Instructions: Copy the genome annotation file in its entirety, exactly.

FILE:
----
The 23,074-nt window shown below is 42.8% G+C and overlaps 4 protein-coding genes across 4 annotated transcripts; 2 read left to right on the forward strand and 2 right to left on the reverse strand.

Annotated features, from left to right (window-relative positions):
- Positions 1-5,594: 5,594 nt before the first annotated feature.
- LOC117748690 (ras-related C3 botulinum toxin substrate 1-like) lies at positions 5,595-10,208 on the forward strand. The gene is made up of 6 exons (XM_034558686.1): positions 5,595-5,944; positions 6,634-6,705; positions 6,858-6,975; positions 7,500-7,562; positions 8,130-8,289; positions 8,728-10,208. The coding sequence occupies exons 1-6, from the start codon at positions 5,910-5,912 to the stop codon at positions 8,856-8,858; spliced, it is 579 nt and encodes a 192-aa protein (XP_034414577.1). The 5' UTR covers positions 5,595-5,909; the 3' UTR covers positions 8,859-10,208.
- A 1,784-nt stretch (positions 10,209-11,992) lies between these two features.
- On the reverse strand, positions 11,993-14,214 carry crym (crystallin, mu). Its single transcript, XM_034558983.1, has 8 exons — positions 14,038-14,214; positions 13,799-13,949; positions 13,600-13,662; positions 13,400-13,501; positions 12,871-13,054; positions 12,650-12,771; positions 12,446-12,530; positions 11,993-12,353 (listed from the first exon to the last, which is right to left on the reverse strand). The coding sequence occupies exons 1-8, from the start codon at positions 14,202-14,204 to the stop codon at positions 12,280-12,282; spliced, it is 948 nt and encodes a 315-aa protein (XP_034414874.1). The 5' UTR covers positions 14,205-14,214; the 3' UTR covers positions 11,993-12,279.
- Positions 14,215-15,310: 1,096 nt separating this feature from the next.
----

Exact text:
The 23,074-nt window shown below is 42.8% G+C and overlaps 4 protein-coding genes across 4 annotated transcripts; 2 read left to right on the forward strand and 2 right to left on the reverse strand.

Annotated features, from left to right (window-relative positions):
- Positions 1-5,594: 5,594 nt before the first annotated feature.
- LOC117748690 (ras-related C3 botulinum toxin substrate 1-like) lies at positions 5,595-10,208 on the forward strand. The gene is made up of 6 exons (XM_034558686.1): positions 5,595-5,944; positions 6,634-6,705; positions 6,858-6,975; positions 7,500-7,562; positions 8,130-8,289; positions 8,728-10,208. The coding sequence occupies exons 1-6, from the start codon at positions 5,910-5,912 to the stop codon at positions 8,856-8,858; spliced, it is 579 nt and encodes a 192-aa protein (XP_034414577.1). The 5' UTR covers positions 5,595-5,909; the 3' UTR covers positions 8,859-10,208.
- A 1,784-nt stretch (positions 10,209-11,992) lies between these two features.
- On the reverse strand, positions 11,993-14,214 carry crym (crystallin, mu). Its single transcript, XM_034558983.1, has 8 exons — positions 14,038-14,214; positions 13,799-13,949; positions 13,600-13,662; positions 13,400-13,501; positions 12,871-13,054; positions 12,650-12,771; positions 12,446-12,530; positions 11,993-12,353 (listed from the first exon to the last, which is right to left on the reverse strand). The coding sequence occupies exons 1-8, from the start codon at positions 14,202-14,204 to the stop codon at positions 12,280-12,282; spliced, it is 948 nt and encodes a 315-aa protein (XP_034414874.1). The 5' UTR covers positions 14,205-14,214; the 3' UTR covers positions 11,993-12,279.
- Positions 14,215-15,310: 1,096 nt separating this feature from the next.